For 28 years, this truck driver has had his left side exposed to UVA rays through his window glass–whereas his right side was relatively normal. He has photodamage on the left side of this face, resulting in abnormal thickening and wrinkling of the skin, destruction of elastic fibers, multiple open comedones, and nodular elastosis (cysts and comedone formation).
Choosing the Right Sunscreens for Oily and Acne-Prone Skin: What to Look For
Remember, skincare is as individualized as you are. We all have different needs depending on our lifestyle and skin conditions.
Right now, there are thousands of options in the market. Finding not only the best performing sunscreen but one that is also the right fit for you can be a challenge.
And with your skin health on the line, you should expect only the best.
These are what you should consider when choosing sunscreens for oily and acne-prone skin:
- Application method – this can impact the amount of coverage and actual protection you get, as well as the likelihood that you’ll use it.
- Lotions – Cheaper than sprays. Better chances of getting enough product per application as you can actually measure it. Can be more time consuming to work into the skin.
- Sprays – Very convenient to put on, especially when you’re wet. The biggest issue is that most people don’t apply a thick enough layer to get full protection. You’ll need several coats to get enough every time. There’s also the possible health risks of inhaling some of the spray cloud.
- Key Sun Protection – it should have broad spectrum coverage and have minimum SPF 30 for full UVA and UVB protection.
- Active Ingredients – This determines the type of sunscreen it is. Physical or mineral sunscreens are top tier, while hybrid and chemical sunscreens are your more affordable options.
- Cosmetic Elegance – It is crucial that you like the feel, consistency, texture, tint, and finish of the product on your skin.
You should like your sunscreen enough that putting it on would be an
enjoyable experience—not a task. No one wants to put on a product that
feels off–even if it’s for our own protection! Loving a product is one of the keys to a fully effective skincare regimen.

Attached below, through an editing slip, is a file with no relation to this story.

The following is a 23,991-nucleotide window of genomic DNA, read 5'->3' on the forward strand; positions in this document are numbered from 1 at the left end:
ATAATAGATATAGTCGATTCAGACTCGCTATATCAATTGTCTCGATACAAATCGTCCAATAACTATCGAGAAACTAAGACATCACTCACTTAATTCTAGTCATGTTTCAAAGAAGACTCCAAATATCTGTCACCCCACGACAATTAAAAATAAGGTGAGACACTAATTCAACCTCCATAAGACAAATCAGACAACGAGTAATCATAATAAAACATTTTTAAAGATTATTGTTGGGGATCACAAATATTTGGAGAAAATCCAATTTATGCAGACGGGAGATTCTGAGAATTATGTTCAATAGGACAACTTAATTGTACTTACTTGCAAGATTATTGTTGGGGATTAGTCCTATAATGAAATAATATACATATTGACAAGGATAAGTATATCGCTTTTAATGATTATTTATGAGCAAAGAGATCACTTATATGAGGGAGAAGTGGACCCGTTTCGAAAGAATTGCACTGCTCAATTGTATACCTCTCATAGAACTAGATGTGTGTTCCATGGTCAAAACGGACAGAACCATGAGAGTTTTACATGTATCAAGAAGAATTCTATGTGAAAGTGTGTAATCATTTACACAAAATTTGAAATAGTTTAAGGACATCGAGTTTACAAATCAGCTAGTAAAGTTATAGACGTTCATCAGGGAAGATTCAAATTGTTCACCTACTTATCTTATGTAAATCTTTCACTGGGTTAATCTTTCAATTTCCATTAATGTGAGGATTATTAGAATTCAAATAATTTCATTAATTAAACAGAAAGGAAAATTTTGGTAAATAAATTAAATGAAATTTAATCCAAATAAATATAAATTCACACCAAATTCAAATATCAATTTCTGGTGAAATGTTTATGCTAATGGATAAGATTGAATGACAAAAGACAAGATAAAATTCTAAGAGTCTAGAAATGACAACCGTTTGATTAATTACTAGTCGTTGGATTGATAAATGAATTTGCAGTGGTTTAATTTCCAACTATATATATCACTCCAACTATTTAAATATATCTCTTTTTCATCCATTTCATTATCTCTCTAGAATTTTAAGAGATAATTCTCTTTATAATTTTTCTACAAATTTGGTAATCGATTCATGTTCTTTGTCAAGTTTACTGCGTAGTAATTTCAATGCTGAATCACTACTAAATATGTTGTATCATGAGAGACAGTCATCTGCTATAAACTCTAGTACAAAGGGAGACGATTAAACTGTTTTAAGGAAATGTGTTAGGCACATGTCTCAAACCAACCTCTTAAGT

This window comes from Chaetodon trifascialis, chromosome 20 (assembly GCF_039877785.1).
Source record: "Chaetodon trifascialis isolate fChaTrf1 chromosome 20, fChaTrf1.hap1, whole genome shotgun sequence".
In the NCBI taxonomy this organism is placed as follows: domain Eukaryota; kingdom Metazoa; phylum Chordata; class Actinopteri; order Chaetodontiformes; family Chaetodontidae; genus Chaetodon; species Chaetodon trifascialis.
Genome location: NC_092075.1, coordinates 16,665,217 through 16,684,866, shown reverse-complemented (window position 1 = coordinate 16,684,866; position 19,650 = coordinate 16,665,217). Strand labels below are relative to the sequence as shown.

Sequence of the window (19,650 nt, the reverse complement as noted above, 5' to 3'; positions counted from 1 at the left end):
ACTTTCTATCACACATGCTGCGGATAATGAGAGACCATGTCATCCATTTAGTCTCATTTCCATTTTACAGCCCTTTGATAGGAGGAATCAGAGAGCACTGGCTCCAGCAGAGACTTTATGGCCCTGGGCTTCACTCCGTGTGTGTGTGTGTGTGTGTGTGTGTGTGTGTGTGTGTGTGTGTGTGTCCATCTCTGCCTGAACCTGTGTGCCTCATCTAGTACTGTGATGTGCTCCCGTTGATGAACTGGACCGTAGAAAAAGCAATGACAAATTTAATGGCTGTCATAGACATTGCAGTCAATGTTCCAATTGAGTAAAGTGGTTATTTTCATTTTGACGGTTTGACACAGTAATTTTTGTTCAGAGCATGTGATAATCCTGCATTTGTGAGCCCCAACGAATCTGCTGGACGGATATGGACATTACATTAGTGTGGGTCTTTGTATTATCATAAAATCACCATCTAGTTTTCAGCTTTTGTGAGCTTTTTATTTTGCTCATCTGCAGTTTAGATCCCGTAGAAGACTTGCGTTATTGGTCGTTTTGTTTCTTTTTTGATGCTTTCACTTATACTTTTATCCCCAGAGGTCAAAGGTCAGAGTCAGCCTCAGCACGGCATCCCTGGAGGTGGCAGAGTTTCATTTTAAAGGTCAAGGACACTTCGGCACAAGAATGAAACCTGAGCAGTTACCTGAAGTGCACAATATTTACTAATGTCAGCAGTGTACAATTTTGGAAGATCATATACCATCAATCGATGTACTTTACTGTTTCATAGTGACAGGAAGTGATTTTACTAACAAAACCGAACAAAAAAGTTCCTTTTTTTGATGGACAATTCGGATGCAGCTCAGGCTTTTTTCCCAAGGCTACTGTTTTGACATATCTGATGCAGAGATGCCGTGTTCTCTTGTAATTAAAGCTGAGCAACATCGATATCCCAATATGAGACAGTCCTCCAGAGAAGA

For oily skin that may be acne-prone, dermatologists recommend using a non-comedogenic sunscreen with fluid, lightweight formulas that have a matte finish so they control oil and don’t clog the pores. If you also have sensitive skin, it should be hypoallergenic and fragrance-free as well.Another technical factor in cosmetic elegance is: the smaller the particles are, the less reflection of light you get (white cast). A great sunscreen should blend flawlessly into your skin for an invisible protection.
How To Make Sunscreen Work Under Makeup
No one wants to look like a melted geisha in the middle of summer. One of the seemingly more difficult tasks of working with sunscreen is how to make it blend flawlessly with your makeup (and stay there!). Mishaps may include: a white cast that ends up looking like an irl insta filter gone wrong, the sunscreen making your makeup slide off, etc.
Here are a few tips and tricks to applying sunscreen like a pro.
The Skin Cancer Foundation’s Seal of Recommendation
Granted to brands that have been tested by and have met the rigorous standards of the Skin Cancer Foundation’s photobiology experts. Having this seal means the product has solid scientific data showing that it can sufficiently and safely prevent sun damage to the skin.
The Seal of Recommendation for sunscreens has two categories:
- Daily Use Seal – for sunscreens that are used to protect the skin from incidental exposures over short periods of time.
- Active Seal – intended to protect the skin from extended sun exposure, e.g. sports, outdoor activities. Products under this seal have higher SPFs, UVA protection, and requires it to be water-resistant.
Regarding which sunscreen is ultimately better–once you’ve ticked all the boxes above, it all comes down to its compatibility to your skin.